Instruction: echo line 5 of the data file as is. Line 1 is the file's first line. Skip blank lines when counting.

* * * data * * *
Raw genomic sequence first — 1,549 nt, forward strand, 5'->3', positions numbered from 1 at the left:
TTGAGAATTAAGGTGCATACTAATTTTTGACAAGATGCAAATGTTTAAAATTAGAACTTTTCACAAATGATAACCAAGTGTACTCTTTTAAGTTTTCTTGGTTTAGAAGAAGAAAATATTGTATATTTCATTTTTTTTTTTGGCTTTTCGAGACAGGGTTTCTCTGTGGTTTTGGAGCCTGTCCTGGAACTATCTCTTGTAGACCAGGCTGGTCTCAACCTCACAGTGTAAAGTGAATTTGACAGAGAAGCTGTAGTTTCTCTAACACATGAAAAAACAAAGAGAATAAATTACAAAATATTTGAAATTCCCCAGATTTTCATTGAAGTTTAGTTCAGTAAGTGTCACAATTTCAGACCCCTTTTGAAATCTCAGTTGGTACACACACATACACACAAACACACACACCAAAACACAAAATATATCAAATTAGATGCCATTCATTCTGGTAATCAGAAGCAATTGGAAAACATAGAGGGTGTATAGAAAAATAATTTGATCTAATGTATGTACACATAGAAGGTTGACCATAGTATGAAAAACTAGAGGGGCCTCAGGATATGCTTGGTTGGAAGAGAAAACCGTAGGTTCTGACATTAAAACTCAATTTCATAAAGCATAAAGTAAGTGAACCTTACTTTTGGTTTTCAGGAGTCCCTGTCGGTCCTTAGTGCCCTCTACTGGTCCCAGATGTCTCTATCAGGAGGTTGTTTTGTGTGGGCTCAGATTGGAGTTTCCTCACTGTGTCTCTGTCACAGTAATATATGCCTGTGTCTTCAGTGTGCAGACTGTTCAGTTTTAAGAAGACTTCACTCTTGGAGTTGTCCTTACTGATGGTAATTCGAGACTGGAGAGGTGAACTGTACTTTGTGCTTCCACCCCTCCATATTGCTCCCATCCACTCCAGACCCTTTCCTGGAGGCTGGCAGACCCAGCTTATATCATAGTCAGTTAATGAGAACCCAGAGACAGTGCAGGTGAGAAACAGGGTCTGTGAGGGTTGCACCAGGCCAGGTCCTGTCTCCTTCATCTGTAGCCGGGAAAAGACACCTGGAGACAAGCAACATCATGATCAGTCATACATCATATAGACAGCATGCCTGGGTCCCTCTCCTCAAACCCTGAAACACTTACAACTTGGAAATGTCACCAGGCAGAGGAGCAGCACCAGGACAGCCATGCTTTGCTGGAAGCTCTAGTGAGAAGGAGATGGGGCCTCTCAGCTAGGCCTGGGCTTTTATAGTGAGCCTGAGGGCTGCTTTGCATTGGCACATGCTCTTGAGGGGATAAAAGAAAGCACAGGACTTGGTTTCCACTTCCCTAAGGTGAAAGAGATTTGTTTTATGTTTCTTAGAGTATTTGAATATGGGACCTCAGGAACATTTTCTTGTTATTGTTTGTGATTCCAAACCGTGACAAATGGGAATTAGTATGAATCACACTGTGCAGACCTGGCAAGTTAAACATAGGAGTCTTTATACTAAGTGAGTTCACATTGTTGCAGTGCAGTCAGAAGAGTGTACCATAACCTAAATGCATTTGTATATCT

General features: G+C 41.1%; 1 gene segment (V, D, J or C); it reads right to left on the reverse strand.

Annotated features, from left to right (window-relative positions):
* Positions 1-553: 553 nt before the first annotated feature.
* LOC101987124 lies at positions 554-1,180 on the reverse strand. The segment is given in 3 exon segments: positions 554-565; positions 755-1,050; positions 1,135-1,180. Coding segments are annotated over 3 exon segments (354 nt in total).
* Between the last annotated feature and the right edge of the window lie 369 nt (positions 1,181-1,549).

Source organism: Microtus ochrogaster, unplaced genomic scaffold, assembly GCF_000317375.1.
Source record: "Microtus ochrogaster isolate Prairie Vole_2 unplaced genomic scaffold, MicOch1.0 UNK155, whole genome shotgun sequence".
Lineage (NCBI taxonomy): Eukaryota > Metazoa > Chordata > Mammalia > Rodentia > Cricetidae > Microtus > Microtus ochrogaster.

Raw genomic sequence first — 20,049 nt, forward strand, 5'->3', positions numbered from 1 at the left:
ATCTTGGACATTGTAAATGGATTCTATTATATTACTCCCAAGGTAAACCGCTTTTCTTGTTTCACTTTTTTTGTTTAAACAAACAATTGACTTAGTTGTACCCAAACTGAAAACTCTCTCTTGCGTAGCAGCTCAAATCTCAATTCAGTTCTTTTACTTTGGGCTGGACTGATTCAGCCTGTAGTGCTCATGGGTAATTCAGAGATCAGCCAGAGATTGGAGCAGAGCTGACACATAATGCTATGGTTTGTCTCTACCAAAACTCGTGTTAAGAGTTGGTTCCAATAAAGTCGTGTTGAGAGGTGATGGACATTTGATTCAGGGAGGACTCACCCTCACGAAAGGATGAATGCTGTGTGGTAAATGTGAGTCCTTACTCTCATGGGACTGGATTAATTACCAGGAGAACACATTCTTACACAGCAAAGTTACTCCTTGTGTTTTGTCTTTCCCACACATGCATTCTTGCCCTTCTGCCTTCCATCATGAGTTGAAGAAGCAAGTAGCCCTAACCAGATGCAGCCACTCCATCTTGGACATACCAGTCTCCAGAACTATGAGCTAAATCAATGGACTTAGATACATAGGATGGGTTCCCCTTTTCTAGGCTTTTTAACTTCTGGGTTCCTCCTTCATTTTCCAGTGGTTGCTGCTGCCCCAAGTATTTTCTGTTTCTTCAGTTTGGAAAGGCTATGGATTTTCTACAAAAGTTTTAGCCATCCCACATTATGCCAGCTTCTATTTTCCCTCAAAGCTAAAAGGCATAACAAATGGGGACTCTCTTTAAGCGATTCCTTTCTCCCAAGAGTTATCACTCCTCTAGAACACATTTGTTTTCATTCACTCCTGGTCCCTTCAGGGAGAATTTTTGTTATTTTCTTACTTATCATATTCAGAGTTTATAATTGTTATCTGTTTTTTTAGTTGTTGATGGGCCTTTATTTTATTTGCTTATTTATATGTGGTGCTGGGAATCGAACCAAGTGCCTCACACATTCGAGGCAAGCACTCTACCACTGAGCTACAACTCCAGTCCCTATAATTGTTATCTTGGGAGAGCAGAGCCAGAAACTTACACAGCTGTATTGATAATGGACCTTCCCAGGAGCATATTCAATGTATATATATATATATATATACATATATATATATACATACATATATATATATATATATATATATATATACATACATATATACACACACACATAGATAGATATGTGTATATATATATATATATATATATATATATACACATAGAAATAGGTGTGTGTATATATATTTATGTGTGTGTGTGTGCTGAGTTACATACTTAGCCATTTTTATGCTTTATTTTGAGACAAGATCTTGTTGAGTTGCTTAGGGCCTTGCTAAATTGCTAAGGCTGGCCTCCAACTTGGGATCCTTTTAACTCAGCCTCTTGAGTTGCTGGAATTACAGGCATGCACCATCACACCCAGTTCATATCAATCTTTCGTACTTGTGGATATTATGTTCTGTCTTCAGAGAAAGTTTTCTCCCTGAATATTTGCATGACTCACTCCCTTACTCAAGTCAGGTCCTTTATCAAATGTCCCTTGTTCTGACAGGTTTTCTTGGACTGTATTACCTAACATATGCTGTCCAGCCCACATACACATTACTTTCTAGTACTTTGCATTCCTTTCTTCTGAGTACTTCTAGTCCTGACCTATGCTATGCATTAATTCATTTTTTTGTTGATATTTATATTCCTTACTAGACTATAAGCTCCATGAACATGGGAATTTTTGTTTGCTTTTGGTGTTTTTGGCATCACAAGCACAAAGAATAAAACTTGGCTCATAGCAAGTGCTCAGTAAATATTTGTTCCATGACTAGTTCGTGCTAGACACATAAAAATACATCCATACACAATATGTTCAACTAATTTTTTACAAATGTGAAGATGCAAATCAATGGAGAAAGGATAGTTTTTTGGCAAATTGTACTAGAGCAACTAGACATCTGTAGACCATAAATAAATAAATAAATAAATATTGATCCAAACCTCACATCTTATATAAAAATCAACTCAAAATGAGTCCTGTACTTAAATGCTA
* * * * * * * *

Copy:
* Positions 1-553: 553 nt before the first annotated feature.